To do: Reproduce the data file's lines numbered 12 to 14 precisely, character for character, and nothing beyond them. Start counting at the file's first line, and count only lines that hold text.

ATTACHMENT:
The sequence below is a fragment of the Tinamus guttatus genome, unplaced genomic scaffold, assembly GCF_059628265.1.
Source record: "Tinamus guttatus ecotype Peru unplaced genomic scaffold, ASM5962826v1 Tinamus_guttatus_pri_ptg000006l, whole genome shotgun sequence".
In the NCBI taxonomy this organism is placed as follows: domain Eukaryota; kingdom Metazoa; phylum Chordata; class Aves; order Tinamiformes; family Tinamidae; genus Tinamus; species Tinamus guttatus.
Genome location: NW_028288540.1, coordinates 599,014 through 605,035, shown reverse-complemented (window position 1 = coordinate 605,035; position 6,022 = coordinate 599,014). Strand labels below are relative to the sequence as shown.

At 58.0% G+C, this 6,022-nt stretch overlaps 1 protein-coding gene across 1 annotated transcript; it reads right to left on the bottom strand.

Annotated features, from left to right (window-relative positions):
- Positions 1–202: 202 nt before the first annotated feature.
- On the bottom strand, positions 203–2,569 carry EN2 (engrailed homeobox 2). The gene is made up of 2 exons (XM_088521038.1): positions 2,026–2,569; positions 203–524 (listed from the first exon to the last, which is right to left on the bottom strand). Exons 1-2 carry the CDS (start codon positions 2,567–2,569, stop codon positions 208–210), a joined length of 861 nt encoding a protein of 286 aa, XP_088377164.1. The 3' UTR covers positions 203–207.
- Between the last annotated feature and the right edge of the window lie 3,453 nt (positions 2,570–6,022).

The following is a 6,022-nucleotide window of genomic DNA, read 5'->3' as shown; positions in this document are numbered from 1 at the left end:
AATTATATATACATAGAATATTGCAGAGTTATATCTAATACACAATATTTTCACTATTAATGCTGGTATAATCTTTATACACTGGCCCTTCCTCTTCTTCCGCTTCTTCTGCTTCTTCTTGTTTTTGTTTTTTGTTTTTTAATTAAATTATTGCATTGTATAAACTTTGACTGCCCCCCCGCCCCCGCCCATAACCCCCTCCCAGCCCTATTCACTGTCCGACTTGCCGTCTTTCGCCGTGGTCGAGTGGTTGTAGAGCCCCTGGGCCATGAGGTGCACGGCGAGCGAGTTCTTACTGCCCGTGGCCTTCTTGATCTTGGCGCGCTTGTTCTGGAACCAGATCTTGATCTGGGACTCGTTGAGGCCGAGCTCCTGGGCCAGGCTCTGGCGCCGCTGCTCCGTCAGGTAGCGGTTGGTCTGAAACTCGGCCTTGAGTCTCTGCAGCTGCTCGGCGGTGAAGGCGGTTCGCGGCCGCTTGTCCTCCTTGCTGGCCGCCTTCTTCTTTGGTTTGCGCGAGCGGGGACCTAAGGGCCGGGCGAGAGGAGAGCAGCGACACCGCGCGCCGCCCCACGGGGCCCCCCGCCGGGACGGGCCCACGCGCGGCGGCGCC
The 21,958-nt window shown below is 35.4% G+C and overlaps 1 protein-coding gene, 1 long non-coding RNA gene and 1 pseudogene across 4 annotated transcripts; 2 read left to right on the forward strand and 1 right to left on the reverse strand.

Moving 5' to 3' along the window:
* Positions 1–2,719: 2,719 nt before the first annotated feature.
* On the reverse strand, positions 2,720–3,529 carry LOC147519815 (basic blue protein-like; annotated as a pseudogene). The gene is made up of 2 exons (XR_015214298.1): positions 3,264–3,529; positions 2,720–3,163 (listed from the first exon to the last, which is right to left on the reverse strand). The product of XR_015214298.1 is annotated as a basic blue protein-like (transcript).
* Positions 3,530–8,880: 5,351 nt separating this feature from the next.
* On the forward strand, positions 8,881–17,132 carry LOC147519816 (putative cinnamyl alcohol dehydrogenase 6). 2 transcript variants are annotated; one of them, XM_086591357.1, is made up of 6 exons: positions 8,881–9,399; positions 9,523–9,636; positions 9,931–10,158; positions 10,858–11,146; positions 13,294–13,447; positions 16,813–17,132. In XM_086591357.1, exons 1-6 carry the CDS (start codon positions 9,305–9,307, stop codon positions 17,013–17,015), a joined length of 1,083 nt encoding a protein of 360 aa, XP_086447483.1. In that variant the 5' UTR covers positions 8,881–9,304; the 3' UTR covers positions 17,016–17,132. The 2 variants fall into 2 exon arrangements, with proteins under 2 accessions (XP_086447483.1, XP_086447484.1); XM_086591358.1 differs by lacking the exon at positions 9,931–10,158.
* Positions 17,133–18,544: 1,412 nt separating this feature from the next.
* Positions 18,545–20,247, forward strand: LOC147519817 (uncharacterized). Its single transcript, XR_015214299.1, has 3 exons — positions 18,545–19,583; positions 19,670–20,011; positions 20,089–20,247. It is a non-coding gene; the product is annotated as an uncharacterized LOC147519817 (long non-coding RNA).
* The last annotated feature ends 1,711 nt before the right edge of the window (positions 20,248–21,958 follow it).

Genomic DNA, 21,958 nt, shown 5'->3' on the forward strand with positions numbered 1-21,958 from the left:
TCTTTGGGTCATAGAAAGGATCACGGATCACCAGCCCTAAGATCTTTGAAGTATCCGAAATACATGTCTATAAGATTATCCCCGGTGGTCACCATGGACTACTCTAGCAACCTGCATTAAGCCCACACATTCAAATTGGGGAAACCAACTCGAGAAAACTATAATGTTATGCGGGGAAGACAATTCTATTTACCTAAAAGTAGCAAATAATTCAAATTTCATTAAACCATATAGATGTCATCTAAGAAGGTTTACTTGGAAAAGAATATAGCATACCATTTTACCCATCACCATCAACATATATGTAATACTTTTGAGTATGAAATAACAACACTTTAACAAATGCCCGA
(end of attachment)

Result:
The 21,958-nt window shown below is 35.4% G+C and overlaps 1 protein-coding gene, 1 long non-coding RNA gene and 1 pseudogene across 4 annotated transcripts; 2 read left to right on the forward strand and 1 right to left on the reverse strand.

Moving 5' to 3' along the window:
* Positions 1–2,719: 2,719 nt before the first annotated feature.